Surprisingly, blood isolates from HIV infected children were more susceptible to ampicillin and chlorampenicol than those from HIV negative children. This finding is at odds with results from an Ethiopian study which reported that isolates recovered from HIV-positive patients were significantly resistant to many of the antibiotics tested when compared to the isolates from HIV-negative patients . However a recent study from Thailand, of antimicrobial susceptibility tests of bacterial pathogens from blood cultures of HIV-infected patients, found that Salmonella species were highly sensitive to amoxicillin/clavulanate, gentamicin, and ciprofloxacin . The difference in sensitivity patterns of salmonellae species may probably be attributed to difference in accessibility and use of antibiotics.
These results leave us in an important dilemma. The organisms exhibited very low in vitro susceptibility to one of the drugs (ampicillin) currently recommended in combination with gentamicin for the management of presumed bacteraemia in severely malnourished children. However they showed high susceptibility to gentamicin and ciprofloxacin. This calls for further studies to determine the most feasible combination of antibiotics for the management of bacteraemia in severely malnourished children in this setting. In conformity with other studies, our study did not find clinical signs or symptoms that could be reliably used to predict bacteraemia [9, 20].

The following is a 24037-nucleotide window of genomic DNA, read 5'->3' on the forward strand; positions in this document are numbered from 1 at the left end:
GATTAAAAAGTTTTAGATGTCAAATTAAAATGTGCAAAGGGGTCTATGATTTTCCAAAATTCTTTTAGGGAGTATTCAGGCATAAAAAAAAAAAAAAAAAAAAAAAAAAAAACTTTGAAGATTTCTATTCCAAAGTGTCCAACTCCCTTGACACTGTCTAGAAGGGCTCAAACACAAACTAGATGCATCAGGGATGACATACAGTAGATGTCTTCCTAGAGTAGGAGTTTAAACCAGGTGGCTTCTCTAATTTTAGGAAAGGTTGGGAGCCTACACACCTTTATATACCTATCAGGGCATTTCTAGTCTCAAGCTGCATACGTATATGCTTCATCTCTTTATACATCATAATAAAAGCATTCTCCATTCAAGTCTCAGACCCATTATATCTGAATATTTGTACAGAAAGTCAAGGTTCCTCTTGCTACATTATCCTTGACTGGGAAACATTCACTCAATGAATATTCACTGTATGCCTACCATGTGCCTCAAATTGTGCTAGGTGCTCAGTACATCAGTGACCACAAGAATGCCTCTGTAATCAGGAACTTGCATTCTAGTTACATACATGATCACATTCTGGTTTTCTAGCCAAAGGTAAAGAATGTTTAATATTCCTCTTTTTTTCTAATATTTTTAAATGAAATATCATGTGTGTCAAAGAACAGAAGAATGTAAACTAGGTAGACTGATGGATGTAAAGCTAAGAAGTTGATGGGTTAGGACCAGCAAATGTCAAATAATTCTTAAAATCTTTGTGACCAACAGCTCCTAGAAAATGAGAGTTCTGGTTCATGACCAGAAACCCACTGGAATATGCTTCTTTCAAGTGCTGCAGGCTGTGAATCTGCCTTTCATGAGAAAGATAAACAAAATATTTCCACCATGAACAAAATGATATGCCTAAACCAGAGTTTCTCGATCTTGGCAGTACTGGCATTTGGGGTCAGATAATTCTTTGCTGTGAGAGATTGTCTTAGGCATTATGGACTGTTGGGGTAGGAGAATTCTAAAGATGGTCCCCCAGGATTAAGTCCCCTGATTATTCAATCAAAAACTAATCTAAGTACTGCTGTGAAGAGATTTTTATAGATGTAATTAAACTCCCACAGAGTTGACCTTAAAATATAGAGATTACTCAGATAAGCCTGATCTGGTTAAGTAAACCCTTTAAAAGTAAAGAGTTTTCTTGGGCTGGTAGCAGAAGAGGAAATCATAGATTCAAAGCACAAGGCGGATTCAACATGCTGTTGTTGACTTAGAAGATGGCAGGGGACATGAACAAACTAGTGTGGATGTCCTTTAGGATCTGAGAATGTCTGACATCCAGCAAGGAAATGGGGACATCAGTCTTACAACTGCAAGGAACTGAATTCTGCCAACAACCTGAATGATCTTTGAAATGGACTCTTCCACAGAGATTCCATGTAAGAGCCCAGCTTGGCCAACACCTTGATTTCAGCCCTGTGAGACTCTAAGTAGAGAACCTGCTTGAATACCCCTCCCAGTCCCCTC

The mortality among severely malnourished children with bacteraemia of 28.9% was comparable to findings from other centres in sub-Saharan Africa [8, 11, 13]. Overall, there was no significant association between bacteraemia and mortality in this vulnerable group of children. However among the children with bacteraemia, mortality was much higher in the HIV-positive than among the HIV-negative, table 5. This underscores the importance of early diagnosis and use of efficacious antibiotics . In the current study we did not observe any significant relationship between outcome and age of the children, which is consistent with results of a recent study from Kenya .
A limitation of this study is the lack of information on prior use of antimicrobials and previous history of hospitalization that may be associated with bacterial resistance and types of isolates. However, the information on underlying diseases was collected using the clinical history, physical examination laboratory tests and chest x-ray. We used isolates from two samples of children form two different years. However, the severely malnourished children from the two samples came from the same community served by the hospital and the same methodology was used at the same seasonal periods, the same hospital setting and the same laboratories. The study was conducted in only one hospital in the country and may not be representative of the larger Ugandan population.
Further more, the selection of specific seasons may have a bearing on the spectrum of pathogens identified as well as on the severity of malnutrition. The study was carried out between September and December, which is the peak season for severe malnutrition in Uganda. Unfortunately, it was not possible to determine the effect of seasonality on non-typhoidal salmonellae.